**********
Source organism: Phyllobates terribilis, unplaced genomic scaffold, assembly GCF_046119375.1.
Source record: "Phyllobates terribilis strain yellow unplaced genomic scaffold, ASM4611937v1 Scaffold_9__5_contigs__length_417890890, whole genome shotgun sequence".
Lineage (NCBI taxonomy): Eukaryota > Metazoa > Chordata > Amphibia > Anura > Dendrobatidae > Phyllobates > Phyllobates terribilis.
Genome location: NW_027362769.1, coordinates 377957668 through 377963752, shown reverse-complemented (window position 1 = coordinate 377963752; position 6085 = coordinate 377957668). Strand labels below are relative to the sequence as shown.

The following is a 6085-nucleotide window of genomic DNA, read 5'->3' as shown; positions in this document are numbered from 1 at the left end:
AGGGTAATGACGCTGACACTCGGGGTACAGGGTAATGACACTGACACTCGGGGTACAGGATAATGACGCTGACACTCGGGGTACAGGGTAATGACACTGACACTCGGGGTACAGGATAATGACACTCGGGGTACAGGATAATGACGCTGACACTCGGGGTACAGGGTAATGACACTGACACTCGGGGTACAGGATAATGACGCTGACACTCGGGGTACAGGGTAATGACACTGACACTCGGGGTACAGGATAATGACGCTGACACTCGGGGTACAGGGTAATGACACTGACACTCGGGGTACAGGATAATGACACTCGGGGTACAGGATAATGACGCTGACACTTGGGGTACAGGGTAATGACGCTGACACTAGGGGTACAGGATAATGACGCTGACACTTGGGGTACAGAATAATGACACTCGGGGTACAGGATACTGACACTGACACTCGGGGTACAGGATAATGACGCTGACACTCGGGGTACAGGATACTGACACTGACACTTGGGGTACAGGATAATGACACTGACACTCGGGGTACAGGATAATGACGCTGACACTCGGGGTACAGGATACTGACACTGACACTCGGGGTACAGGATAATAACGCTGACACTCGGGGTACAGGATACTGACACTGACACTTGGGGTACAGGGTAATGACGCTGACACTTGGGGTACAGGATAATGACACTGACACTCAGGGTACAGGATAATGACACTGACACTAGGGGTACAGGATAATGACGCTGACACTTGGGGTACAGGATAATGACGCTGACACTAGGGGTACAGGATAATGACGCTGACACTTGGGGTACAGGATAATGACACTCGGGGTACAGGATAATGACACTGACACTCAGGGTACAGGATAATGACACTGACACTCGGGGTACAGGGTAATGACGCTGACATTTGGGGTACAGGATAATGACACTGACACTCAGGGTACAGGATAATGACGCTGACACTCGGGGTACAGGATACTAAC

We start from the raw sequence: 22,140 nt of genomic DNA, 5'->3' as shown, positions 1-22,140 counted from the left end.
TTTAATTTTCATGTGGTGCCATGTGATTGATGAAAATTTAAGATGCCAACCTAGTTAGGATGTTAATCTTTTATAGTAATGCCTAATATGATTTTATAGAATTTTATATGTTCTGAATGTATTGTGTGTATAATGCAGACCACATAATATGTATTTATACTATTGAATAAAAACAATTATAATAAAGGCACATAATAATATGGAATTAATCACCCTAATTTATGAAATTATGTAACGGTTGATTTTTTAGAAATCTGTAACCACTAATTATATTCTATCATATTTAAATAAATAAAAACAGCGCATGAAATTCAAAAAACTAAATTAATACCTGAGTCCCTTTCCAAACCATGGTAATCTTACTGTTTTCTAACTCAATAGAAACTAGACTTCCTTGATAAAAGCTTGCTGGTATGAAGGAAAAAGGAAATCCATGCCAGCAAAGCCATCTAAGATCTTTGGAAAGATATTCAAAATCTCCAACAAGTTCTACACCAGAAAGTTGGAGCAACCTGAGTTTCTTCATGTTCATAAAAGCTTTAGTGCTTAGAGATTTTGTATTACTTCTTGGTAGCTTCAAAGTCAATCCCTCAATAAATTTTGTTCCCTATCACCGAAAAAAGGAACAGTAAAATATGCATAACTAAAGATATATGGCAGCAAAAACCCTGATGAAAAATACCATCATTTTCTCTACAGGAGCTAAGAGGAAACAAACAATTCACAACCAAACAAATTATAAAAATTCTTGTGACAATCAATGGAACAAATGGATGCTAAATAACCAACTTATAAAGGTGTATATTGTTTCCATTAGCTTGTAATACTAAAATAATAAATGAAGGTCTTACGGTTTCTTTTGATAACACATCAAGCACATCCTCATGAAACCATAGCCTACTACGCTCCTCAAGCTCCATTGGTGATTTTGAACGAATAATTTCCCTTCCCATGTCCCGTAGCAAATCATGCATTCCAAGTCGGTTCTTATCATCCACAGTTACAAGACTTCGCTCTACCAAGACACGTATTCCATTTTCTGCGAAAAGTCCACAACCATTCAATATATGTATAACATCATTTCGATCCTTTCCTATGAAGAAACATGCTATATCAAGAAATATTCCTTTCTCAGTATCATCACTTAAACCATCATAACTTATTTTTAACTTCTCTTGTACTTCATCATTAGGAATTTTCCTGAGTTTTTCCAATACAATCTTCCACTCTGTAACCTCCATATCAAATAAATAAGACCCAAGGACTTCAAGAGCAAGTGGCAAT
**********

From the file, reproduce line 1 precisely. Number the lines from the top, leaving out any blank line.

Source organism: Phyllobates terribilis, unplaced genomic scaffold, assembly GCF_046119375.1.